link
Bookmarks
Syphilis
B.J. Manaster, MD, PhD, FACR
To access 4,300 diagnoses written by the world's leading experts in radiology, please log in or subscribe.Log inSubscribe
0
4
20
2

KEY FACTS

  • Imaging

    TERMINOLOGY

    • Definitions

      • Chronic systemic infectious disease caused by Treponema pallidum
        • Acquired syphilis: Transmitted by direct contact with moist infectious lesions of skin and mucous membranes (usually sexual contact)
          • Primary lesion: Chancre at site of inoculation; appears 3-6 weeks following transmission
          • Secondary syphilis: Generalized skin eruption, occurring ~ 6 weeks following primary lesion
          • Tertiary syphilis: Large destructive lesions (gummas) form in any organ (especially in skin and bone), often after long latent period (10-30 years)
        • Congenital syphilis: Transmission to fetus through placenta

    IMAGING

    • General Features

      Selected References

      1. Naraghi AM et al: Magnetic resonance imaging features of osseous manifestations of early acquired syphilis. Skeletal Radiol. 39(3):305-9, 2010
      2. Viens NA et al: Case report: Neuropathic arthropathy of the hip as a sequela of undiagnosed tertiary syphilis. Clin Orthop Relat Res. 468(11):3126-31, 2010
      3. Armangil D et al: Early congenital syphilis with isolated bone involvement: a case report. Turk J Pediatr. 51(2):169-71, 2009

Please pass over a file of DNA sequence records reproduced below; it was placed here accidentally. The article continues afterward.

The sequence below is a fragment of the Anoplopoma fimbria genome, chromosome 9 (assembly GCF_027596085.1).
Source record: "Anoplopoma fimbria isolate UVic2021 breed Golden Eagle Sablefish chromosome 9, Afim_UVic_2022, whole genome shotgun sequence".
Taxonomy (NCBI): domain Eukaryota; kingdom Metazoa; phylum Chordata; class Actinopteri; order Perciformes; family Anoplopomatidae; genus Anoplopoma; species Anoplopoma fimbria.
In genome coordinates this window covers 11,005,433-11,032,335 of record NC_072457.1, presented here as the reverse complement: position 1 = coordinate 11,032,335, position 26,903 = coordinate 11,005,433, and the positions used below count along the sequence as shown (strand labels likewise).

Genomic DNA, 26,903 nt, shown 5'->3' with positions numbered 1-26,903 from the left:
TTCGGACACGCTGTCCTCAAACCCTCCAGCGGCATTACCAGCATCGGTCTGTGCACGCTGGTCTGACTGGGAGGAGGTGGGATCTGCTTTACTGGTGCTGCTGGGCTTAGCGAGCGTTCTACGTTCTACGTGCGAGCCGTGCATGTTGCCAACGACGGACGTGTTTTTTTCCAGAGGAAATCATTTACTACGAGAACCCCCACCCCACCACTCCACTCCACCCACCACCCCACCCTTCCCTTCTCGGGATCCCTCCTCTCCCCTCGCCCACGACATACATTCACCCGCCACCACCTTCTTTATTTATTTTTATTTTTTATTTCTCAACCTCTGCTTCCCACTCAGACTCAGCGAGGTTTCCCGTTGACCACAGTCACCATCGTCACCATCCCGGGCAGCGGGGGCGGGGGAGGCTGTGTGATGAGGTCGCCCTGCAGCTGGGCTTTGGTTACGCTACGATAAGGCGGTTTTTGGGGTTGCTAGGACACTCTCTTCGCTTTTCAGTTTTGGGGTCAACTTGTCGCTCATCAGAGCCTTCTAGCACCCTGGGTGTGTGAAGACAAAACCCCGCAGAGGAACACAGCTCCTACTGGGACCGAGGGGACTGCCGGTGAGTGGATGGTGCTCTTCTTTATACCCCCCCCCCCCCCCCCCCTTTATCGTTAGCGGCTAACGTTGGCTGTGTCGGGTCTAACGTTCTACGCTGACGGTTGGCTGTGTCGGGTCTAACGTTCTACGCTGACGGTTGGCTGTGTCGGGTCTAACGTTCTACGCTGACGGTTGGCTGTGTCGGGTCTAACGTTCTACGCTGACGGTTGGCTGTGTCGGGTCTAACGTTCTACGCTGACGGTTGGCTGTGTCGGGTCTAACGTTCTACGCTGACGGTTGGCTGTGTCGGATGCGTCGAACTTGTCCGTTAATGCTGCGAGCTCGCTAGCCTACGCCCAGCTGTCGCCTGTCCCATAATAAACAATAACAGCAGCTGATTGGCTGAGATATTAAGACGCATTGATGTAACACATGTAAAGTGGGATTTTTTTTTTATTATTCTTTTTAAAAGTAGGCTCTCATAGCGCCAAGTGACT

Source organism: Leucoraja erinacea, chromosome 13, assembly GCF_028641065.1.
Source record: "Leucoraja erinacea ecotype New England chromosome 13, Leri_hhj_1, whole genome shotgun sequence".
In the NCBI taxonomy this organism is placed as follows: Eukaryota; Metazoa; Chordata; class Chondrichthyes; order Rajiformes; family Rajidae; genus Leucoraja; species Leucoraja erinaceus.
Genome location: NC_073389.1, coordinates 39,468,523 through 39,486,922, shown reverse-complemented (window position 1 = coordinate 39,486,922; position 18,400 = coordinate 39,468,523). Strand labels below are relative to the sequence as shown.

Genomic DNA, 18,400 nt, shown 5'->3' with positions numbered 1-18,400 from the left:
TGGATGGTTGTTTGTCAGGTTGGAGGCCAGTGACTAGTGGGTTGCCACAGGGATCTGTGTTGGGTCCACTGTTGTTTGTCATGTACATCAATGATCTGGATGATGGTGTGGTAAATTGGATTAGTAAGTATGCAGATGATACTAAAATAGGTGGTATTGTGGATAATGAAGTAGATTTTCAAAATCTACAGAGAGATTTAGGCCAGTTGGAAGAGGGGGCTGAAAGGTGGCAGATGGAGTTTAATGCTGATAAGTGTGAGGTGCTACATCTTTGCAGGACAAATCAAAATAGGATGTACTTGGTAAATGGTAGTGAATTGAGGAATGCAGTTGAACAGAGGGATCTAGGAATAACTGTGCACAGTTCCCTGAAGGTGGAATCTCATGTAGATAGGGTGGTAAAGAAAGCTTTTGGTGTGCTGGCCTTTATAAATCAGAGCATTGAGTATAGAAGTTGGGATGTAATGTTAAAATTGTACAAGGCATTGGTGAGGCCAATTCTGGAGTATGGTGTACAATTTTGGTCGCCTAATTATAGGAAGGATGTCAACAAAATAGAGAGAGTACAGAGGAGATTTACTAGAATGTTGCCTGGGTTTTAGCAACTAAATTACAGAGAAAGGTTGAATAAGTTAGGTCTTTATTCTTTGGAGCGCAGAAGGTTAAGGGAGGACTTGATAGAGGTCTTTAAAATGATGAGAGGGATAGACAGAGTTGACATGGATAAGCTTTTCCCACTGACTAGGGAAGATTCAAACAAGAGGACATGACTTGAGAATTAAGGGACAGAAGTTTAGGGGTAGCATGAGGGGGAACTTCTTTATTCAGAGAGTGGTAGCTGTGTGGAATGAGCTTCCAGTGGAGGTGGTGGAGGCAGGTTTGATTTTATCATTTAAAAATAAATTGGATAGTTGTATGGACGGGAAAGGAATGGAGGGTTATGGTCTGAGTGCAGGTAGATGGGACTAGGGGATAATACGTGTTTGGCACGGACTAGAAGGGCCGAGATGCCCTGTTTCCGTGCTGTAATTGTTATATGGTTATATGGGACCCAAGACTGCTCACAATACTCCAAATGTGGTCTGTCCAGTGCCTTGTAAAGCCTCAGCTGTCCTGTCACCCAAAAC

4. Centers for Disease Control and Prevention (CDC): Congenital syphilis--United States, 2002. MMWR Morb Mortal Wkly Rep. 53(31):716-9, 2004
      Related Anatomy
      Loading...
      Related Differential Diagnoses
      Loading...
      References
      Tables

      Tables

      KEY FACTS

      • Imaging

        TERMINOLOGY

        • Definitions

          • Chronic systemic infectious disease caused by Treponema pallidum
            • Acquired syphilis: Transmitted by direct contact with moist infectious lesions of skin and mucous membranes (usually sexual contact)
              • Primary lesion: Chancre at site of inoculation; appears 3-6 weeks following transmission
              • Secondary syphilis: Generalized skin eruption, occurring ~ 6 weeks following primary lesion
              • Tertiary syphilis: Large destructive lesions (gummas) form in any organ (especially in skin and bone), often after long latent period (10-30 years)
            • Congenital syphilis: Transmission to fetus through placenta

        IMAGING

        • General Features

          Selected References

          1. Naraghi AM et al: Magnetic resonance imaging features of osseous manifestations of early acquired syphilis. Skeletal Radiol. 39(3):305-9, 2010
          2. Viens NA et al: Case report: Neuropathic arthropathy of the hip as a sequela of undiagnosed tertiary syphilis. Clin Orthop Relat Res. 468(11):3126-31, 2010
          3. Armangil D et al: Early congenital syphilis with isolated bone involvement: a case report. Turk J Pediatr. 51(2):169-71, 2009
          4. Centers for Disease Control and Prevention (CDC): Congenital syphilis--United States, 2002. MMWR Morb Mortal Wkly Rep. 53(31):716-9, 2004